Seattle represents the largest television market on this list that does not have a professional franchise for each of the “big four” sports (that ship sailed with the Supersonics). However, the Northwest’s rabid fervor for MLS has pumped new lifeblood into that sports league, and one can argue that Seattlers, more than consumers in other cities, have a fondness for sports franchises outside the “big four”. Both elements point to an opening for an XFL team in the Seattle/Tacoma area.

Photo courtesy Inquisitr

Orlando was home to the Rage, the only XFL team to win more than seven regular season games during the league’s only season. Not all of those XFL fans are gone, they may simply be dormant. More importantly, though, Orlando is the largest television market without an NFL franchise. I don’t think I need to explain to you the value in that. And let’s not forget for a league that plans to play most of its football in the dead of winter, you could do worse than central Florida to play. Combine an XFL pedigree, the lack of competition, and a sizable television market and what do you get? The logical spot for an XFL team this time around.

St. Louis
Continuing on the strategy of bringing in disheartened NFL fans, St. Louis needs to be circled with a big fat red sharpie. Of the three cities that recently lost their NFL teams – Oakland, St. Louis, and San Diego – perhaps no fan base was more vocal about their team leaving than St. Louis. The XFL did not have a St. Louis franchise the last time, but the Rams had a lot to do with that, and the Rams are gone. The hunger for football is still fresh, and having the 21st largest television market means there are certainly viewers to attract.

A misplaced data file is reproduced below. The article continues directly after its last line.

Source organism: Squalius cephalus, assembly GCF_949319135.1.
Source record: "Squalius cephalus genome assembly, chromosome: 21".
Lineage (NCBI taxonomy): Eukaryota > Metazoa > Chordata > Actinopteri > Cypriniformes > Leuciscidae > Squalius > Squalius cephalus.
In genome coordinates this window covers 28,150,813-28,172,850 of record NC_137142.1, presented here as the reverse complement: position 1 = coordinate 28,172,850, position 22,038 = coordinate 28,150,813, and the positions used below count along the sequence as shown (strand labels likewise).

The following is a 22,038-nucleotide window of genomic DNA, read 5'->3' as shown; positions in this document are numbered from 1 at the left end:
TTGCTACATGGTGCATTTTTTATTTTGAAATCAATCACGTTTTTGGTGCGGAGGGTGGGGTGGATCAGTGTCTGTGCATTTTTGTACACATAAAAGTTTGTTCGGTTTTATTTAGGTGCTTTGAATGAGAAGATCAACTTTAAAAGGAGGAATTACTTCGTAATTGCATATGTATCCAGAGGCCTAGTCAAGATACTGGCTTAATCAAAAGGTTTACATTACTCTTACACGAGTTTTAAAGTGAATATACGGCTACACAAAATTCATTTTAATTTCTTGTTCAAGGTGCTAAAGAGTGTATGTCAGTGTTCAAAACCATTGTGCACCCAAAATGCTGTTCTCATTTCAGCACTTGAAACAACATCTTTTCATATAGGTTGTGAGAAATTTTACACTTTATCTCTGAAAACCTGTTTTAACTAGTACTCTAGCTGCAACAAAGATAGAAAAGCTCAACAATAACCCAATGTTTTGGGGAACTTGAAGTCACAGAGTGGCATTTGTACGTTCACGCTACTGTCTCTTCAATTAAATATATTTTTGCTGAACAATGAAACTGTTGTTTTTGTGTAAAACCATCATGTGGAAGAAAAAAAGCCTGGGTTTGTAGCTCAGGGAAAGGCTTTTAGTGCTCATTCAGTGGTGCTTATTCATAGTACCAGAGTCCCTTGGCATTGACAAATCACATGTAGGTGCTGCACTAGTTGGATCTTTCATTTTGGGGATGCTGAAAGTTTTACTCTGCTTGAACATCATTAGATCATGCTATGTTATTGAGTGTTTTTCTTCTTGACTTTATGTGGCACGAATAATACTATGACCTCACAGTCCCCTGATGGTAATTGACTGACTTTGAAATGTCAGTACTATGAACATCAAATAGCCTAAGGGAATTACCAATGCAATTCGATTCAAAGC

San Diego
In its first attempt, the XFL put a franchise in Los Angeles, but that was 2001 and Los Angeles didn’t have a pro football team. Now they have two. Everyone knows Los Angeles, for whatever reason, has had a tenuous relationship with pro football and with the NFL oversaturating the market, it makes sense for the XFL to stay away this time. Enter San Diego, the obvious alternative. Not only do they fit the criteria of a city recently maligned by the NFL, it gives the XFL a major city with a ready-now pro football stadium not in use by an NFL team.

San Antonio
There are a number of reasonable suggestions for the eighth and final team. Salt Lake City has one pro sports franchise already and would give the XFL a foothold in the western Midwest, an area underrepresented with the NFL. Likewise, somewhere like Columbus, Ohio would put a team in a football-friendly state yet away from any NFL franchise. But for a pro football league to not have a representative from Texas just seems downright un-American. Who knows, maybe that’s why the XFL didn’t work out the first time (among the laundry list of other issues). Not only is San Antonio a decent-sized television market in its own right, nearby Austin almost as many TV households, and together the two represent the biggest markets in Texas not encumbered with an NFL franchise.